Facebook might be forced to sell its prized assets WhatsApp and Instagram following the US Federal Trade Commission and almost every US state filed lawsuits against the social media firm, saying it used a “buy or bury” approach to snap up competitions and keep smaller opponents at bay.
With the filing of this double lawsuits on Wednesday, Facebook becomes the 2nd tech company to confront a major legal challenge this year after the US Justice Department sued Alphabet Inc’s Google in October, accusing the $1 trillion business of using its market power to fend off competitors.
The lawsuits highlight the growing bipartisan consensus to hold Big Tech accountable for its business practices and mark a rare moment of agreement between the Trump government and Democrats, a few of whom have advocated breaking up both Google and Facebook.
The complaints on Wednesday accuse Facebook of purchasing rivals, focusing especially on its prior acquisitions of photo-sharing app Instagram for $1 billion in 2012 and messaging app WhatsApp for $19 billion in 2014.
Federal and state regulators said the acquisitions should be unwound – a move that’s likely to put a long legal struggle as the deals were cleared years earlier by the FTC.
“For nearly a decade, Facebook has used its dominance and monopoly power to crush smaller rivals, snuff out competition, all at the expense of everyday users,” said New York Attorney General Letitia James on behalf of the coalition of 46 nations, Washington, D.C. and Guam. Alabama, Georgia, South Carolina and South Dakota did not engage in the lawsuit.
James said the firm acquired rivals before they could threaten the company’s dominance.
Facebook’s general counsel Jennifer Newstead called the lawsuits “revisionist history” and stated antitrust laws don’t exist to punish “successful companies.” She said WhatsApp and Instagram have triumphed after Facebook spent countless dollars in developing the apps.
“The government now wants a do-over, sending a chilling warning to American business that no sale is ever final,” Newstead explained.
Newstead also increased doubts about alleged harms caused by Facebook, arguing that consumers benefited from the decision to create WhatsApp totally free, and rivals like YouTube, Twitter and WeChat did “just fine” without access to its developer platform.
In a post on Facebook’s internal conversation stage, Chief Executive Mark Zuckerberg told workers he did not anticipate “any impact on individual teams or roles” as a consequence of the lawsuits, he stated were “one step in a process which could take years to play out in its entirety.”
Opinions were turned off to Zuckerberg’s article, as well as for other posts on the suits shared by Newstead and Chief Privacy Officer for Product Michel Protti, according to copies viewed by Reuters. Newstead also warned workers not to post about the cases.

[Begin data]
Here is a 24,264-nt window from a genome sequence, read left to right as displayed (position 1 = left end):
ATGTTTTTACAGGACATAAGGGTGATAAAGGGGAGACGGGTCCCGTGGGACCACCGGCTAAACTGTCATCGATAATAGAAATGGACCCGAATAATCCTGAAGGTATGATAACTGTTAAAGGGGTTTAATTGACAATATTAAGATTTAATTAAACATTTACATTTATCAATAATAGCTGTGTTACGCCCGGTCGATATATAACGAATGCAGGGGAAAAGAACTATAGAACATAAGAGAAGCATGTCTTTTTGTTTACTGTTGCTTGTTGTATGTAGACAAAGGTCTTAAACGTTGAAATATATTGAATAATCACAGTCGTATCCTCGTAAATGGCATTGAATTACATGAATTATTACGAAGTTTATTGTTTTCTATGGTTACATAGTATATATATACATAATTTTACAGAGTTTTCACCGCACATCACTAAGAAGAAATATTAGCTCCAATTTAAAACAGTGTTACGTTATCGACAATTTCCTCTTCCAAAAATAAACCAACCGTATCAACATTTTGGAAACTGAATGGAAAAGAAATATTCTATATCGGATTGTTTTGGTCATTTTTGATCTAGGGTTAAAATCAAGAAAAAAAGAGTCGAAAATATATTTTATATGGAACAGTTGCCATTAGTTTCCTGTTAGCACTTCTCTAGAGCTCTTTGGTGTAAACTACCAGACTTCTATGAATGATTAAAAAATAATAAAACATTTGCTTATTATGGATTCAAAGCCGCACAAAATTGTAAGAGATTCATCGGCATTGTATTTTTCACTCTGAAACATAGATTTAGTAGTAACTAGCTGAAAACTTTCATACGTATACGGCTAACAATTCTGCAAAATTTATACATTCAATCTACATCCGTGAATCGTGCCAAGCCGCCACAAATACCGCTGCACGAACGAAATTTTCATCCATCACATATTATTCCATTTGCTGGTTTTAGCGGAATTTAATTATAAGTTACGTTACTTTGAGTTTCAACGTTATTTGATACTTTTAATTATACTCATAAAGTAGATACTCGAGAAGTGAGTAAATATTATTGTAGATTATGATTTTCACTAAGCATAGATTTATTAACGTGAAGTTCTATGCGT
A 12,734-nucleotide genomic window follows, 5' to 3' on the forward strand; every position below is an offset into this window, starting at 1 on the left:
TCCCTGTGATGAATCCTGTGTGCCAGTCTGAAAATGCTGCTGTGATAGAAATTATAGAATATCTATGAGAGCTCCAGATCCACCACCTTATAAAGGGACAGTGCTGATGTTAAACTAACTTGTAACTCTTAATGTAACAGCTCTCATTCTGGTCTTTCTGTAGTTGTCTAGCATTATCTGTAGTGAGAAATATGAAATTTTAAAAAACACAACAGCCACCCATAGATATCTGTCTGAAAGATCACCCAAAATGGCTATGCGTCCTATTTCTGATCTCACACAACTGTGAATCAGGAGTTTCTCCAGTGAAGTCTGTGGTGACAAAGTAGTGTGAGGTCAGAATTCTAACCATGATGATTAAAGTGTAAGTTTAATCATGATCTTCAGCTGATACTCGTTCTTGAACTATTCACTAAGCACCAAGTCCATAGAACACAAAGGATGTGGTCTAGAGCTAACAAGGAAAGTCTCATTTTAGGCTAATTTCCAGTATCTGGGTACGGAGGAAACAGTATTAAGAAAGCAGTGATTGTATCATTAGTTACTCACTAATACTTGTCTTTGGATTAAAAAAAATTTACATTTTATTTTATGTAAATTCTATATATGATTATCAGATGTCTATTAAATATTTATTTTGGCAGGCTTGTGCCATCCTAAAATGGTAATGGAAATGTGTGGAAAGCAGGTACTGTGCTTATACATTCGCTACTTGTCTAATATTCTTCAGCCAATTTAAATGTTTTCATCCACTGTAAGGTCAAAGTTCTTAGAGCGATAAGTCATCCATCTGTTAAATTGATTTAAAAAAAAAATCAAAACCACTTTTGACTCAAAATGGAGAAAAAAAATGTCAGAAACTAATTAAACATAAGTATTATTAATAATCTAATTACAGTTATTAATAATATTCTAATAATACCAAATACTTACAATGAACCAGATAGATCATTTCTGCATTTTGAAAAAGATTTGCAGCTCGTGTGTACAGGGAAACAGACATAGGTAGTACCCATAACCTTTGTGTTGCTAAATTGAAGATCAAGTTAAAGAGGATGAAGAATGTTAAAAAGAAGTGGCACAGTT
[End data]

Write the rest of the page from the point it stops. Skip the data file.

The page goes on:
Facebook did not immediately respond to questions about the articles.
Zuckerberg told workers in July that Facebook would “go to the mat” to fight a legal challenge to break up the company, calling it an “existential” threat, based on audio of internal business meetings published by popular tech publisher The Verge.
Although separation remedies are rare, some researchers said the case was remarkably powerful given damning statements from Zuckerberg plucked from Facebook’s own files, like a 2008 email in which he explained “it is better to buy than compete.”
Other specialists such as Seth Bloom of Bloom Strategic Counsel stated the FTC complaint has been “significantly weaker” than the DOJ’s lawsuit against Google.
Investors echoed similar issues.
“I do not know if the FTC or DOJ will be successful in breaking Facebook up.
The lawsuits are the largest antitrust cases in a production, comparable to the litigation against Microsoft Corp in 1998. The federal government eventually settled that case, but the years long court struggle and extended scrutiny prevented the company from thwarting competitors and is credited with clearing the way for the explosive growth of the world wide web.
Last month, Facebook stated it had been buying customer support start-up Kustomer, in an acquisition that the Wall Street Journal said valued Kustomer at $1 billion.
Facebook also bought Giphy, a favourite website for sharing and making animated pictures, or GIFs, in May. That acquisition has drawn scrutiny from the United Kingdom’s competition watchdog.
Facebook shares fell as much as 3 percent following the information before paring losses to close down 1.9%.
The team at Platform Executive hope you have enjoyed the ‘Facebook faces lawsuits that could force sale of Instagram and WhatsApp‘ article. Initial reporting via our official content partners at Thomson Reuters. Reporting by Diane Bartz, Nandita Bose, David Shepardson and Katie Paul. Additional reporting by Elizabeth Culliford and Sinead Carew in New York. Editing by Chris Sanders and Lisa Shumaker.
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